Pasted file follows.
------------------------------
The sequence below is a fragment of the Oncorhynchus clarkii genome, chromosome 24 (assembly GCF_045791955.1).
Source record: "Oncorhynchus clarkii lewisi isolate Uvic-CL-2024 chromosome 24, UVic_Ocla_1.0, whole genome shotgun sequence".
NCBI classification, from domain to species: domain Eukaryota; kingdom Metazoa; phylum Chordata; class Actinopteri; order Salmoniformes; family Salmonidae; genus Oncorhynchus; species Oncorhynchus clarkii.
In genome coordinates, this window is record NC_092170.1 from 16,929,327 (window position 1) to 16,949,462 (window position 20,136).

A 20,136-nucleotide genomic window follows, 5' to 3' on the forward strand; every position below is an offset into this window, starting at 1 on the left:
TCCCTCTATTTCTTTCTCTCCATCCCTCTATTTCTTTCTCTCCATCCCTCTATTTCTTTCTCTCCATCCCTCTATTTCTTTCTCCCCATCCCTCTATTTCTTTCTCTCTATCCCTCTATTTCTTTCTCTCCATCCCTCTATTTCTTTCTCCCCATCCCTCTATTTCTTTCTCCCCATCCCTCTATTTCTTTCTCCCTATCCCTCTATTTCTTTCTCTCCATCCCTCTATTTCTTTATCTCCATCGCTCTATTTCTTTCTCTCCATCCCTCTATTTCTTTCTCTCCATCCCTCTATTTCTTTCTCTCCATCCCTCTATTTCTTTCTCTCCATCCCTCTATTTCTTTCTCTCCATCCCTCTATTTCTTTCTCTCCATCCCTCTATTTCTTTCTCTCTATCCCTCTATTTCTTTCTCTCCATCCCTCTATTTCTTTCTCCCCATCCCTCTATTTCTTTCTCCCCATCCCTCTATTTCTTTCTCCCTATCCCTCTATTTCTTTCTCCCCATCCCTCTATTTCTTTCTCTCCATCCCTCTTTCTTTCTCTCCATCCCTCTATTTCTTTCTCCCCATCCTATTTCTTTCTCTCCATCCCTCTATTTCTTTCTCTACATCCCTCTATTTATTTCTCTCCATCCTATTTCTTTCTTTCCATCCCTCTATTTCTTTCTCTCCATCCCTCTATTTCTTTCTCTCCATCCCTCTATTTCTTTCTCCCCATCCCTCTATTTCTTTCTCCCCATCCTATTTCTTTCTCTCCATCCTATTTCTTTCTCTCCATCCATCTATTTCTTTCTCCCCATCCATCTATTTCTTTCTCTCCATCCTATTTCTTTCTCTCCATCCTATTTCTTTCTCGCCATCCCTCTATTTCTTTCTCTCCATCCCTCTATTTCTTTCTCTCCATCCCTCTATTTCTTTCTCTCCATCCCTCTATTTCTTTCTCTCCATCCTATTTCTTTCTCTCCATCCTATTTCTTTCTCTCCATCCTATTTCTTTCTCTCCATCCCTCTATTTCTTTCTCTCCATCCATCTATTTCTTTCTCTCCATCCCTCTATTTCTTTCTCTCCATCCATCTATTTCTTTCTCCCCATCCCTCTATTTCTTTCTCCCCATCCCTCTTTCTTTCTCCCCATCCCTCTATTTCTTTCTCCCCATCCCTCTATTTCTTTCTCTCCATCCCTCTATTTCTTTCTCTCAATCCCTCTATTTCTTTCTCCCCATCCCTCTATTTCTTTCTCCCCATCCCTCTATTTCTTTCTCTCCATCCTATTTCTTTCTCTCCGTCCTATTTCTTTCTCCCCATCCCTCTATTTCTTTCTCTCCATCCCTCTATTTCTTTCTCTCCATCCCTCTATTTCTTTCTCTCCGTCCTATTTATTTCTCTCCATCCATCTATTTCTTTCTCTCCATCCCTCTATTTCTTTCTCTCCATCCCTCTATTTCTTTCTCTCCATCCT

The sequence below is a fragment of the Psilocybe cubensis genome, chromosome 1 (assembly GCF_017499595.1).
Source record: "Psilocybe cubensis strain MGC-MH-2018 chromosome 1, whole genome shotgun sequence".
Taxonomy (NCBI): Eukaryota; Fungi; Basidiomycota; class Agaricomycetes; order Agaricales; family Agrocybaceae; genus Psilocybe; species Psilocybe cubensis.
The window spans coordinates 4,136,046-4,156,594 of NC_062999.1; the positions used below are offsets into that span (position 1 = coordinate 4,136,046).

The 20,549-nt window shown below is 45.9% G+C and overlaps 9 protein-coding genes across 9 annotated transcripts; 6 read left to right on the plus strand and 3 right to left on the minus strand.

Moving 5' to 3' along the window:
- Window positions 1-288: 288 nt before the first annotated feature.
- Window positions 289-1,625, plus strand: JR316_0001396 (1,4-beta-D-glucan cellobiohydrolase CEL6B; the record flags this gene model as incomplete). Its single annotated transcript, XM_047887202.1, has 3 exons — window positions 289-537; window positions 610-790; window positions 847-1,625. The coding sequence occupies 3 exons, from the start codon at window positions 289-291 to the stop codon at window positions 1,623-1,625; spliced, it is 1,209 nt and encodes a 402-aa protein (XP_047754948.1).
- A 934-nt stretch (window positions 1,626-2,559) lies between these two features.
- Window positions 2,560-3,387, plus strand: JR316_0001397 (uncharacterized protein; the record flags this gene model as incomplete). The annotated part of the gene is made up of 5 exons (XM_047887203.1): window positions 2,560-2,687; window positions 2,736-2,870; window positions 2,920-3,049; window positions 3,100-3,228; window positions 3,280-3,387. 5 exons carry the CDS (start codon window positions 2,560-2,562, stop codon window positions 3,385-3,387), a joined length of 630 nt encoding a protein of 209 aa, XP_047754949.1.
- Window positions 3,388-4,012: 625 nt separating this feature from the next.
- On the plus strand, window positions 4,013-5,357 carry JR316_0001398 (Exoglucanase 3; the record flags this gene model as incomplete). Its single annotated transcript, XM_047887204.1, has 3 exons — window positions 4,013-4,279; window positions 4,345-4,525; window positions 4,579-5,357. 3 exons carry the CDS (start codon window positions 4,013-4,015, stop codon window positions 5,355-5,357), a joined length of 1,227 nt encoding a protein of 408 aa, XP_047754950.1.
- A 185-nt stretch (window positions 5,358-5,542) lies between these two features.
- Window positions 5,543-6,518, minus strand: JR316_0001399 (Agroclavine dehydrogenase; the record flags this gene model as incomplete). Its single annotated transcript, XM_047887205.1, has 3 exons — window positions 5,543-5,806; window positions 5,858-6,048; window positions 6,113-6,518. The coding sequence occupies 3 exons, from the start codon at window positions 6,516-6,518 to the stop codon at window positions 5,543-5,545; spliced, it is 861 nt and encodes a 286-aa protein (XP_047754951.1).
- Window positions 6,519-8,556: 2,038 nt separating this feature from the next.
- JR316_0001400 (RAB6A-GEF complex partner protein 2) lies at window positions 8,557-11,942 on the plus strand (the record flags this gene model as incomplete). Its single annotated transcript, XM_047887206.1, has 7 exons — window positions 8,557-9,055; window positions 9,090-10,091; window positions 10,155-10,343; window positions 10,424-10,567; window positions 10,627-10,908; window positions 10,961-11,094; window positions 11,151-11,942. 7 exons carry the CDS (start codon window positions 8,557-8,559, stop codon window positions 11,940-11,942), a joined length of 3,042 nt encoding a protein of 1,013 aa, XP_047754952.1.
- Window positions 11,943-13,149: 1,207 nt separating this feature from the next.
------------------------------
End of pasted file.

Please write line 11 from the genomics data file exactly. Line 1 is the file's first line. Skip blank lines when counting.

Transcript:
The 20,549-nt window shown below is 45.9% G+C and overlaps 9 protein-coding genes across 9 annotated transcripts; 6 read left to right on the plus strand and 3 right to left on the minus strand.